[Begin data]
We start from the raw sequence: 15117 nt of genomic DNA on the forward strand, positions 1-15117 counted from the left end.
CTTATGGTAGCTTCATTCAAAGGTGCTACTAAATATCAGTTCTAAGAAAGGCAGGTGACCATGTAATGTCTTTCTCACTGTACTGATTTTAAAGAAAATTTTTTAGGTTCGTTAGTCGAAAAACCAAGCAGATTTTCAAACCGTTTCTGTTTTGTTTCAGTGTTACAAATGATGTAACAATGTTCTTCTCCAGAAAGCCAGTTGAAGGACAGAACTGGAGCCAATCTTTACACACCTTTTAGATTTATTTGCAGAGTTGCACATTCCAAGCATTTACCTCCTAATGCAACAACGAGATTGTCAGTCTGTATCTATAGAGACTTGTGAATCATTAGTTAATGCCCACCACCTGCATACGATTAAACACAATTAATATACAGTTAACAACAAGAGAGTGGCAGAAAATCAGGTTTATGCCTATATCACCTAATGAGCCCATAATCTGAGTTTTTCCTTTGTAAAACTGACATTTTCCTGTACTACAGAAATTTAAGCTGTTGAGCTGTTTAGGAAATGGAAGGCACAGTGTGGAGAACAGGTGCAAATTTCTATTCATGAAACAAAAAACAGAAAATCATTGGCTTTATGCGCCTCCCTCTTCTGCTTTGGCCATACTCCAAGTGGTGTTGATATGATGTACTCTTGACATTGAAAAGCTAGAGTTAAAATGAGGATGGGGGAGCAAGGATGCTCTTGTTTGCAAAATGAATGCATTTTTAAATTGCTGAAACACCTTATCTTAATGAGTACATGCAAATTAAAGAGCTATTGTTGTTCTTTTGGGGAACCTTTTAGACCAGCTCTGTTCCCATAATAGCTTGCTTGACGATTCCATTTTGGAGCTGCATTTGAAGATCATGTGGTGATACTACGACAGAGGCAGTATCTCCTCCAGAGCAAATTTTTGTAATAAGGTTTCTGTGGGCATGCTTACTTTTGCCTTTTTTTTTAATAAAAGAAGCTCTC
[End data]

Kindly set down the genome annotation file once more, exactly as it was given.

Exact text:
We start from the raw sequence: 15117 nt of genomic DNA on the forward strand, positions 1-15117 counted from the left end.
CTTATGGTAGCTTCATTCAAAGGTGCTACTAAATATCAGTTCTAAGAAAGGCAGGTGACCATGTAATGTCTTTCTCACTGTACTGATTTTAAAGAAAATTTTTTAGGTTCGTTAGTCGAAAAACCAAGCAGATTTTCAAACCGTTTCTGTTTTGTTTCAGTGTTACAAATGATGTAACAATGTTCTTCTCCAGAAAGCCAGTTGAAGGACAGAACTGGAGCCAATCTTTACACACCTTTTAGATTTATTTGCAGAGTTGCACATTCCAAGCATTTACCTCCTAATGCAACAACGAGATTGTCAGTCTGTATCTATAGAGACTTGTGAATCATTAGTTAATGCCCACCACCTGCATACGATTAAACACAATTAATATACAGTTAACAACAAGAGAGTGGCAGAAAATCAGGTTTATGCCTATATCACCTAATGAGCCCATAATCTGAGTTTTTCCTTTGTAAAACTGACATTTTCCTGTACTACAGAAATTTAAGCTGTTGAGCTGTTTAGGAAATGGAAGGCACAGTGTGGAGAACAGGTGCAAATTTCTATTCATGAAACAAAAAACAGAAAATCATTGGCTTTATGCGCCTCCCTCTTCTGCTTTGGCCATACTCCAAGTGGTGTTGATATGATGTACTCTTGACATTGAAAAGCTAGAGTTAAAATGAGGATGGGGGAGCAAGGATGCTCTTGTTTGCAAAATGAATGCATTTTTAAATTGCTGAAACACCTTATCTTAATGAGTACATGCAAATTAAAGAGCTATTGTTGTTCTTTTGGGGAACCTTTTAGACCAGCTCTGTTCCCATAATAGCTTGCTTGACGATTCCATTTTGGAGCTGCATTTGAAGATCATGTGGTGATACTACGACAGAGGCAGTATCTCCTCCAGAGCAAATTTTTGTAATAAGGTTTCTGTGGGCATGCTTACTTTTGCCTTTTTTTTTAATAAAAGAAGCTCTC